The line segment ratio of the internally oxidized part, the depth of the groove (that is, the depth in the sheet thickness direction of the base steel sheet from the surface of the base steel sheet other than the groove part to the bottom portion of the groove part), the average thickness of the insulation coating (and the depth in the sheet thickness direction of the base steel sheet from the surface of the insulation coating of the groove part to the bottom portion of the groove part), and the shape of the groove (for example, continuity of the groove, or the like) can be adjusted by adjusting the above-described manufacturing conditions as appropriate. Since each of the manufacturing conditions affects each other in a complicated manner, it cannot be said in a word, but for example, the line segment ratio of the internally oxidized part can be adjusted by the oxidation degree of the atmosphere gas (a ratio of water vapor partial pressure to hydrogen partial pressure) during the insulation coating forming process. As the oxidation degree becomes higher, the line segment ratio tends to increase. Further, in the case of laser beam radiation, the depth of the groove can be adjusted by power of the laser beam, the radiation time, and the like. In the case of mechanical cutting, the depth of the groove can be adjusted by adjusting a shape of a cutting tooth, a pressing force of the cutting tooth, and the like. In the case of etching, the depth of the groove can be adjusted by adjusting a concentration of an etching solution, an etching temperature, an etching time, and the like. The average thickness of the insulation coating can be adjusted by adjusting a solid content ratio of the insulation coating forming solution, a coating amount, and the like. In the case of laser beam radiation, the shape of the groove can be adjusted by a radiation interval of the laser beam and the like. In the case of mechanical cutting, the shape of the groove can be adjusted by the shape of the cutting teeth and the like. In the case of etching, the shape of the groove can be adjusted by a resist shape.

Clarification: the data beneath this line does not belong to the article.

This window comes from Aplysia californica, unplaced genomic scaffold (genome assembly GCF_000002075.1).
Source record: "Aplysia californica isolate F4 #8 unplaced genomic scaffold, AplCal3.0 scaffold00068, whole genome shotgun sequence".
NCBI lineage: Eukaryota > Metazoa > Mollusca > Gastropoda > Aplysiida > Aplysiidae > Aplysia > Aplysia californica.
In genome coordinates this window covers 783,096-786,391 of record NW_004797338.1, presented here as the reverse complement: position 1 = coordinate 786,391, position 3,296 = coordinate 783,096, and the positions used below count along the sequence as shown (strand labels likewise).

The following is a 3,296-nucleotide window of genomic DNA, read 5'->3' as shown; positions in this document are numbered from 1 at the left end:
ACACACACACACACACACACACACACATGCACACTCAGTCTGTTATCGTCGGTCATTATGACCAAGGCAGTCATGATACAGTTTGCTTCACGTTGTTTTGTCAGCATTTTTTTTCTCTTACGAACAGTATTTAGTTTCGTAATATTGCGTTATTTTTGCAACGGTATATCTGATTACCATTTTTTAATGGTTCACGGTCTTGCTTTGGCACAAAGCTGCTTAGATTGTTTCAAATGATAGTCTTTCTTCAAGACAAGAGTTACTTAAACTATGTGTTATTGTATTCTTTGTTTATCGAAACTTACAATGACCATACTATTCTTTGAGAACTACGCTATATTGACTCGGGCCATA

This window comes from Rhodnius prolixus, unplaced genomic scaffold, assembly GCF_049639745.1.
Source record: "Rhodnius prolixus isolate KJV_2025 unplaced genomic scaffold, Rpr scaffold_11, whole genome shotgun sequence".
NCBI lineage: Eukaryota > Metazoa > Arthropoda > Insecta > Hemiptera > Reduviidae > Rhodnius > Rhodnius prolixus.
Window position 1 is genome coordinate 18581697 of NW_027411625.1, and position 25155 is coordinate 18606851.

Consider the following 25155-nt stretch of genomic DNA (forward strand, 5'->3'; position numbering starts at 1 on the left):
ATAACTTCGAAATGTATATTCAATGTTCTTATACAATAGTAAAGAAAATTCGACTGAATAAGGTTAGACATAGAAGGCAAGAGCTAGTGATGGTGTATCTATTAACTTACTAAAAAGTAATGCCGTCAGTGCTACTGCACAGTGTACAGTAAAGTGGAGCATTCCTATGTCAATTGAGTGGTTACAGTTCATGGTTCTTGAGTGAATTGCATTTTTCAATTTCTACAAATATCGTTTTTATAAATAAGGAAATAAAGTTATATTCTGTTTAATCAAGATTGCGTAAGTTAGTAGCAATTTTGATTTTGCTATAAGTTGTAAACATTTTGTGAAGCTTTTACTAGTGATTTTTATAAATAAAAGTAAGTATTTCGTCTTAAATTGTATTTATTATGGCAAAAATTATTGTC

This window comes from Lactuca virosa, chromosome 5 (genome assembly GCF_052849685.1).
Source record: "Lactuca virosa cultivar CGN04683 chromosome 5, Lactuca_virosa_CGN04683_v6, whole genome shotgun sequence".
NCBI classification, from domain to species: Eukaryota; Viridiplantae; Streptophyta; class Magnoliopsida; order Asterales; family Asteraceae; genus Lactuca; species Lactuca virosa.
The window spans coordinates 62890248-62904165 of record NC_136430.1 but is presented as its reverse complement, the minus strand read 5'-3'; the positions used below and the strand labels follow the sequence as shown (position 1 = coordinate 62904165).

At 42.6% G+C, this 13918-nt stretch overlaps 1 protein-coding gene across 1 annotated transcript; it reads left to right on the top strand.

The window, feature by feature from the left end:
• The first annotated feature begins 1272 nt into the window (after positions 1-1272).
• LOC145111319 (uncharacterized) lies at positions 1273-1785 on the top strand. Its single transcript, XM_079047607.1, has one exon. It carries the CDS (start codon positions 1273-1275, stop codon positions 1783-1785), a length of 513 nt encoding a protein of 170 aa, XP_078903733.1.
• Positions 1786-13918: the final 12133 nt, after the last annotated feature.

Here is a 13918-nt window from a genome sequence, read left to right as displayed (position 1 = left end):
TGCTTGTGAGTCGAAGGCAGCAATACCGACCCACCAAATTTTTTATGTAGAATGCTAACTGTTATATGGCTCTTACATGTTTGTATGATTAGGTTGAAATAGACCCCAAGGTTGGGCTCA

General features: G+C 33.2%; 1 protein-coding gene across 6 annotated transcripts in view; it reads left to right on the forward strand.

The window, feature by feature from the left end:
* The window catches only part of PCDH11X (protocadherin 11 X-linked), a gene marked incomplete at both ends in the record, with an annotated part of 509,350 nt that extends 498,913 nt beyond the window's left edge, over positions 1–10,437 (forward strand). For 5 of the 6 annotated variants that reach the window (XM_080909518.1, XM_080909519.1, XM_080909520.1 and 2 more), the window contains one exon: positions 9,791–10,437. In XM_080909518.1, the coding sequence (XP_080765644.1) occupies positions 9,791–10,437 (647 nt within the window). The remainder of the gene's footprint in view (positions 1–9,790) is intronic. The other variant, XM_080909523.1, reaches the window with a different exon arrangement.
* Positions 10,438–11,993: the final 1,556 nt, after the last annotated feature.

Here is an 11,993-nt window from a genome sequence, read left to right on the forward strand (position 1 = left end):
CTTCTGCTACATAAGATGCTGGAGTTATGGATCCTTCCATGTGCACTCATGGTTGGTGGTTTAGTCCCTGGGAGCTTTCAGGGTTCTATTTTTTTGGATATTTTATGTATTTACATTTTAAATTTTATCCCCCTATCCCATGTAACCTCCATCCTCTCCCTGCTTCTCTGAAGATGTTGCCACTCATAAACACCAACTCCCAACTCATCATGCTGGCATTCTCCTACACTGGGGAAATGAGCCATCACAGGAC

Each of the layers of the grain-oriented electrical steel sheet according to the present embodiment is observed and measured as follows.